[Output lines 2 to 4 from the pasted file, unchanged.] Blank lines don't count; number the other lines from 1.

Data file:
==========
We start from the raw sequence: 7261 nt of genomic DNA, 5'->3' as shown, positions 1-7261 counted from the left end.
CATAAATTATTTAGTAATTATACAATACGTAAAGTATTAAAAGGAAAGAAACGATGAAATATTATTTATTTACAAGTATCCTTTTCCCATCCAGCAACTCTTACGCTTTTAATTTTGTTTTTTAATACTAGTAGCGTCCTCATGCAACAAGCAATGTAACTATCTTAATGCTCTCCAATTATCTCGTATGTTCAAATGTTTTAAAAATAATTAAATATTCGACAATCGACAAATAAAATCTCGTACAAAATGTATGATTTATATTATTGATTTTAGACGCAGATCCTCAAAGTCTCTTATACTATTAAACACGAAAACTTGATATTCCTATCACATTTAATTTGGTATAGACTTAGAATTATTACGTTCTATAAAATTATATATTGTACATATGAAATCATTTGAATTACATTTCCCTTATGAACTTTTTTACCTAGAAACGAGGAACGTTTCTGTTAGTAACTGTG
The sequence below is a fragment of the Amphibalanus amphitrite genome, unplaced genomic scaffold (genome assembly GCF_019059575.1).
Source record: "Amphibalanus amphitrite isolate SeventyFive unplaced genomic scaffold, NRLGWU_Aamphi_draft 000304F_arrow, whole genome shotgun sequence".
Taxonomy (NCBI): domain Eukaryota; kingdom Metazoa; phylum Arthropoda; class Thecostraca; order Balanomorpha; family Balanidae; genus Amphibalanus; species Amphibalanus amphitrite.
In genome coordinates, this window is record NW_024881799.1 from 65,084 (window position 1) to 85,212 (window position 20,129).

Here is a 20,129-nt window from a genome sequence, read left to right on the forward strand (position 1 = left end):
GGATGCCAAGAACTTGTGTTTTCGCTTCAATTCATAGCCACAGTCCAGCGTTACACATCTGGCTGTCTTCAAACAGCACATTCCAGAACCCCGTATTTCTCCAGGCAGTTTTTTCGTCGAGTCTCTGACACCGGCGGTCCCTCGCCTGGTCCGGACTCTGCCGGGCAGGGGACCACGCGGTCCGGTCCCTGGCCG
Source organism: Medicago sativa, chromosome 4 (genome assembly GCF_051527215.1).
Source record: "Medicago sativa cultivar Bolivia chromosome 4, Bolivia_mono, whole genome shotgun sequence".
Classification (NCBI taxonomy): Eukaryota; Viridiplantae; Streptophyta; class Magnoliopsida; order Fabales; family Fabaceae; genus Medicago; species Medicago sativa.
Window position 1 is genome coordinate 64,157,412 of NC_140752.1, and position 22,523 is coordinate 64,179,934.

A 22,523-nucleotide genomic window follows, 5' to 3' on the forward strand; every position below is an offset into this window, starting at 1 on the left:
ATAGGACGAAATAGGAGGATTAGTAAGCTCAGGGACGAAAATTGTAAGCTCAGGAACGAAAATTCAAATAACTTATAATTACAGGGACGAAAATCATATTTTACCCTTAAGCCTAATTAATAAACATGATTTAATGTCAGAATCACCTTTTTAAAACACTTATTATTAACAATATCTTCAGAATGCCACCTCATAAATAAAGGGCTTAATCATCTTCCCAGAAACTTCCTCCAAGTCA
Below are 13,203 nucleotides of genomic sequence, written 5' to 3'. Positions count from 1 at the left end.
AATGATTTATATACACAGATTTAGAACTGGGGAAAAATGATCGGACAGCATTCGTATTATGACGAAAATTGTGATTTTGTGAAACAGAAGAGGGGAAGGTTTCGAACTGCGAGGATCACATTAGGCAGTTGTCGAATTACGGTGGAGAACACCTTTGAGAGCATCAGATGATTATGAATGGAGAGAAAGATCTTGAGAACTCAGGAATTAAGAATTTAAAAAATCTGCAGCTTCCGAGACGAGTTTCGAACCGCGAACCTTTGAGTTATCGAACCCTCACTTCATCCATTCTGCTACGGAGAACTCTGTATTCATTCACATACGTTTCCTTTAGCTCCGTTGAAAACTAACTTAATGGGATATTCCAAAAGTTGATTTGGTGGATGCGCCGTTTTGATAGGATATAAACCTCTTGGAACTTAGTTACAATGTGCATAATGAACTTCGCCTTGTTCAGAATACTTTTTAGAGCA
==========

CATAAATTATTTAGTAATTATACAATACGTAAAGTATTAAAAGGAAAGAAACGATGAAATATTATTTATTTACAAGTATCCTTTTCCCATCCAGCAACTCTTACGCTTTTAATTTTGTTTTTTAATACTAGTAGCGTCCTCATGCAACAAGCAATGTAACTATCTTAATGCTCTCCAATTATCTCGTATGTTCAAATGTTTTAAAAATAATTAAATATTCGACAATCGACAAATAAAATCTCGTACAAAATGTATGATTTATATTATTGATTTTAGACGCAGATCCTCAAAGTCTCTTATACTATTAAACACGAAAACTTGATATTCCTATCACATTTAATTTGGTATAGACTTAGAATTATTACGTTCTATAAAATTATATATTGTACATATGAAATCATTTGAATTACATTTCCCTTATGAACTTTTTTACCTAGAAACGAGGAACGTTTCTGTTAGTAACTGTG
The sequence below is a fragment of the Amphibalanus amphitrite genome, unplaced genomic scaffold (genome assembly GCF_019059575.1).
Source record: "Amphibalanus amphitrite isolate SeventyFive unplaced genomic scaffold, NRLGWU_Aamphi_draft 000304F_arrow, whole genome shotgun sequence".